**Click cell C2**then**press the Insert Function**button.- In the If_not_found box t
**ype “Customer Not Found”**then click**OK**.

Note: Excel will automatically add the quotes.

Now whenever the XLOOKUP function can’t find a matching Customer ID the text “Customer Not Found” appears. Now, doesn’t that make a better error message than #N/A?

Hopefully you can already see that in the battle between VLOOKUP, HLOOKUP, XLOOKUP and LOOKUP. XLOOKUP is starting to show that it’s something you should consider using.

## XLOOKUP with a Range of Values

Next, we will look at what you can do to get XLOOKUP to work with a range of values. On the **XLOOKUP Range sheet** you’ll find two ranges that are coloured yellow and grey.

First looking at this it seems that a VLOOKUP could handle this quite easily. However, if you are looking to return an approximate match from a VLOOKUP the lookup table, the range in grey, has to be arranged in ascending order.

As you can see from above the lookup array, column G, is arranged from the highest spend down to the lowest. How can you use XLOOKUP to return a values from a range?

**Click**in Cell**D2**.- Click
**Insert Function**. **Double click on XLOOKUP**or if it’s not there search for it. (The function should be in the Select a function list as you’ve just used it above).- Enter the following in the appropriate argument boxes:
- Lookup_value – C2
- Lookup_array – $G$2:$G$6
- Return_array – $H$2:$H$6
- If_not_found – “A+”
- Match_mode – 1

- The XLOOKUP Functions Arguments box should look like:

There are a couple of things to note. First, we’ve added “A+” into the If_not_found box to take care of any customers whose spend is above £9,000. Secondly, we’ve enter a number 1 into the Match_mode box. Why have we entered 1 into the Match mode box.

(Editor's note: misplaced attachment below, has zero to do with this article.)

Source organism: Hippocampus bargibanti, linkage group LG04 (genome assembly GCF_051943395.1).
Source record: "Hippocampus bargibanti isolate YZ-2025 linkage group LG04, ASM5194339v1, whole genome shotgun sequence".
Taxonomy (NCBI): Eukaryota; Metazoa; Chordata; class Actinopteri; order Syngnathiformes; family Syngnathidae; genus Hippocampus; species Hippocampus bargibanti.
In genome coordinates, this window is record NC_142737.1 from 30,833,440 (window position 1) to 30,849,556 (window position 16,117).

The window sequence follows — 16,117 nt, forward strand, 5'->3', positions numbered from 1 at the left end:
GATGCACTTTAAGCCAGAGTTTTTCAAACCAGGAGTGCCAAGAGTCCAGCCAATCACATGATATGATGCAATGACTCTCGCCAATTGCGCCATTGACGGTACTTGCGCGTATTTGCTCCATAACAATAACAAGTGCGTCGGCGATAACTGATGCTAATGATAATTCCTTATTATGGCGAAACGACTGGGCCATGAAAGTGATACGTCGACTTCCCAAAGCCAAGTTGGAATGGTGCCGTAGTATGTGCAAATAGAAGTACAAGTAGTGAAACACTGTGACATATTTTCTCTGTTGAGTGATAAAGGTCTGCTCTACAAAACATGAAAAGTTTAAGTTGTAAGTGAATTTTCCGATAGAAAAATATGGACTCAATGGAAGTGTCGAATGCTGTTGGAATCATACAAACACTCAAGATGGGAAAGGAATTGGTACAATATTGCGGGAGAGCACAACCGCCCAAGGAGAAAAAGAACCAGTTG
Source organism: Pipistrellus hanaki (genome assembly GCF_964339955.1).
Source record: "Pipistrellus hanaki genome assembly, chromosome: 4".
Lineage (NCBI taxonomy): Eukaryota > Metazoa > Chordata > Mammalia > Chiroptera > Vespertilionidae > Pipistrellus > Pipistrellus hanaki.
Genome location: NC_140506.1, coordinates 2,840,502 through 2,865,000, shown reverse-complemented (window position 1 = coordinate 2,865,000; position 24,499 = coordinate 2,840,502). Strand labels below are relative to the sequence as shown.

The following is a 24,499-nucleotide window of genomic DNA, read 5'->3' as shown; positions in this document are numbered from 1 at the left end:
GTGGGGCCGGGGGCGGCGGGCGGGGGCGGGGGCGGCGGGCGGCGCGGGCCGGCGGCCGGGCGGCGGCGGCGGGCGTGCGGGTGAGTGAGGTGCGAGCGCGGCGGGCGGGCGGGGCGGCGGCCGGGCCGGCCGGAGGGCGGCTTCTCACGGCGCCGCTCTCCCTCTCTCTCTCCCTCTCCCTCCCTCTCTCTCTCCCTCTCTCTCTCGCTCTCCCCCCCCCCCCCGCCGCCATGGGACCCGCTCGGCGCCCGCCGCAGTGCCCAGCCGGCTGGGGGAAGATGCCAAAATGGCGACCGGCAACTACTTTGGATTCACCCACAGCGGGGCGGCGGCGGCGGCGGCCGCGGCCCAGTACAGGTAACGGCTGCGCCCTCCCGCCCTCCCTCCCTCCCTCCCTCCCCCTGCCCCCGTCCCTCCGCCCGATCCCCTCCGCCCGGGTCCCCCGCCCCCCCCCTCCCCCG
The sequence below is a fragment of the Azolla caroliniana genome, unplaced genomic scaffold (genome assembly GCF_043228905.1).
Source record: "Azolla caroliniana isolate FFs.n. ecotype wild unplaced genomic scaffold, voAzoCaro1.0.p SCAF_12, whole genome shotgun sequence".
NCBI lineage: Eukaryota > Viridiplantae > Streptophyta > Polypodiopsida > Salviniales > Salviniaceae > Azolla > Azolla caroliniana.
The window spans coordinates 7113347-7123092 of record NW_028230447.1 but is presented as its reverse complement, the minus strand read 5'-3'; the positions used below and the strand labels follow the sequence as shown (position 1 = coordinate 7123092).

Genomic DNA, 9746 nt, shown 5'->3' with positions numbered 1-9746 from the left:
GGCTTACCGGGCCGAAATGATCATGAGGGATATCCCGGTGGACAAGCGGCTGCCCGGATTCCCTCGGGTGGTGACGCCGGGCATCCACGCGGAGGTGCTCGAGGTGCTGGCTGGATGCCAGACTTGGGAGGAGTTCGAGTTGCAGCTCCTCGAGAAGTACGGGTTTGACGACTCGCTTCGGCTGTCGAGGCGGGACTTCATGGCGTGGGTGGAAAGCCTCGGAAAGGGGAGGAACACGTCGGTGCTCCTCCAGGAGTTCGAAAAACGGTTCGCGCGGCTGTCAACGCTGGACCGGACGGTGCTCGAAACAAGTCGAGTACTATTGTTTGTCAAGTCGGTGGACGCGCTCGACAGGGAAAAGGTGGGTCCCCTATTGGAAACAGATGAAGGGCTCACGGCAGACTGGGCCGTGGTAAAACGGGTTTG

### What’s the Match Mode argument in XLOOKUP

The last argument has 4 options available:

- 0 – This is the default mode. The choice that will automatically be made should we not enter in a number. That is why for the first exercise we didn’t type anything into this box.
- -1 – Negative or minus 1 is what we would type should we want to return a number that is less that the reference value. So in the above example this would not work as the spend is arranged in “Descending Order”. This means the highest spend is at the top of the column in cell G2. While the lowest spend is at the bottom in cell G6.
- 1 – Positive one is if the Lookup_array is sorted in Descending order, and this is the one we have used for this example. The only downside to this is that if someone spends over £9,000 then we will get an error. However, we can cover this by using the If_not_found argument to return the “A+”.